The Proxy Assassin by John Knoerle.
Two years have passed since Former OSS Agent Hal Schroeder was sent on his last suicide mission. Maybe it's time for him to start settling down. Hal is invited to Washington D.C. by Frank Wisner, head of the CIA’s new covert ops division. He is then whisked off to Wisner’s Maryland shore retreat and introduced to Romanian royals, including the beautiful Princess Stela Varadja, a direct descendant of Vlad Tepes Draculea.
Wisner asks Hal if he would consider parachuting into a remote mountain camp to meet with the leader of a group of Romanian anti-Communist guerillas? That's when things get scary.
After being totally captivated by the second book of this series, A Despicable Profession, I eagerly anticipated the release of the final book. Hal is faced with a new puzzle to solve in the fight against Communism. Knoerle blends characters from the past book with new fictional and historical characters to create a story where the still infant Central Intelligence Agency is working against another threat to freedom. So much of what I like about Hal is part of this book: his cocky, sarcastic attitude, his ability to creatively get out of messes, and his vulnerability to the opposite sex. Hal is wise beyond his years, and he isn't afraid to tell it like it is.
I have to admit the first half of this the book lagged a bit for me. After reading a thrilling, fast-paced story in A Despicable Profession, I found The Proxy Assassin unfolded much more slowly, at least until around Chapter Nineteen, where the pace and action picked up. Knoerle did a superb job of connecting the past and the present. He managed to add a hint of romance or potential romance to Hal's life without distracting from the unfolding storyline. In addition, the back story was woven in well. I only wish the tension and suspense had stayed steady.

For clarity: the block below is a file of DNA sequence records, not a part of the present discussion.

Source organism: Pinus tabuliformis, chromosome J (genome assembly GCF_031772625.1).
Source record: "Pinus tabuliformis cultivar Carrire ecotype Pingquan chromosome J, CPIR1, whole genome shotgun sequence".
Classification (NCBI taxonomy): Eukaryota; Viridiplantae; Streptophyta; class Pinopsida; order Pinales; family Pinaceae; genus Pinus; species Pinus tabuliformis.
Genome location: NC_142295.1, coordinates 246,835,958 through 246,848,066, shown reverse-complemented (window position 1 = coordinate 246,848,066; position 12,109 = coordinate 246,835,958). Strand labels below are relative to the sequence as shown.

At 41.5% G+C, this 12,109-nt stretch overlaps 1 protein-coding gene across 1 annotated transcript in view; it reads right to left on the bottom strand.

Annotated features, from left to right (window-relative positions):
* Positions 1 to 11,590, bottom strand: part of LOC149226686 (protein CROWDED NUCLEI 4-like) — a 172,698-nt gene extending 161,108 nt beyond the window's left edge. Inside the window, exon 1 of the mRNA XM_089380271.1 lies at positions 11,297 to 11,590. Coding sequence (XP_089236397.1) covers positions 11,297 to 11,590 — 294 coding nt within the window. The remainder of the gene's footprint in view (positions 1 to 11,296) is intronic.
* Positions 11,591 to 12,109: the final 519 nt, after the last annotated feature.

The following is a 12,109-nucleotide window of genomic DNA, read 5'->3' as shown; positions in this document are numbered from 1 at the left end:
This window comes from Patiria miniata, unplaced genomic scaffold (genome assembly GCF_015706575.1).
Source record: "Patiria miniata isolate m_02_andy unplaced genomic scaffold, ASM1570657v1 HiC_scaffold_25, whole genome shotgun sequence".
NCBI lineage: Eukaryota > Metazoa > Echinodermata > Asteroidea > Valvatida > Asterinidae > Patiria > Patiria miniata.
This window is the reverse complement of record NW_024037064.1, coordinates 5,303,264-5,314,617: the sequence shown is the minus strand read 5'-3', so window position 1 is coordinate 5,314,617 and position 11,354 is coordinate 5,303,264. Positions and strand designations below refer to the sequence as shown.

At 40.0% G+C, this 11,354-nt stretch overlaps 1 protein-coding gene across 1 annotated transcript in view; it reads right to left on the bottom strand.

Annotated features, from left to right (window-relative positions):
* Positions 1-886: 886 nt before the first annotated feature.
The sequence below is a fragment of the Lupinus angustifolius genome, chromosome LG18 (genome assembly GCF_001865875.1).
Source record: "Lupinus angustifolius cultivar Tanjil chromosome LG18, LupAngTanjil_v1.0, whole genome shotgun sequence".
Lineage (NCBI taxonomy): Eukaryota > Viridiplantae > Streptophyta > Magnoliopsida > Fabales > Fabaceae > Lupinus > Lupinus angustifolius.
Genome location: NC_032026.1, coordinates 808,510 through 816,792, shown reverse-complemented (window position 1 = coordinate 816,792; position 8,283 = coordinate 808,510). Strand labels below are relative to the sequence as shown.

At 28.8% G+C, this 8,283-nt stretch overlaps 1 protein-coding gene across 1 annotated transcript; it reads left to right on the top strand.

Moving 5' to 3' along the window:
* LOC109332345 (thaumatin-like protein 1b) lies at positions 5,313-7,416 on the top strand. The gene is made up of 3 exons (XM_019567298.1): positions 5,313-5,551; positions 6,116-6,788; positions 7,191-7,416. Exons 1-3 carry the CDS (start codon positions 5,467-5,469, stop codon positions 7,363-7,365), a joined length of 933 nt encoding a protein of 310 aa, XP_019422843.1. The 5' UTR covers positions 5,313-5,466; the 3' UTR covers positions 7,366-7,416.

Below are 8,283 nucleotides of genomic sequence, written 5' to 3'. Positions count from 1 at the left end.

Post-WWII fiction lovers, those who enjoy espionage novels, and those interested in historical novels set around the early years of the Cold War should consider this one.
Paperback: 280 pages
Publisher: Blue Steel Press (September 1, 2012)
Kindle version only 99 cents
I received a free copy of this book from the author. This review contains my honest opinions, for which I have not been compensated in any way.
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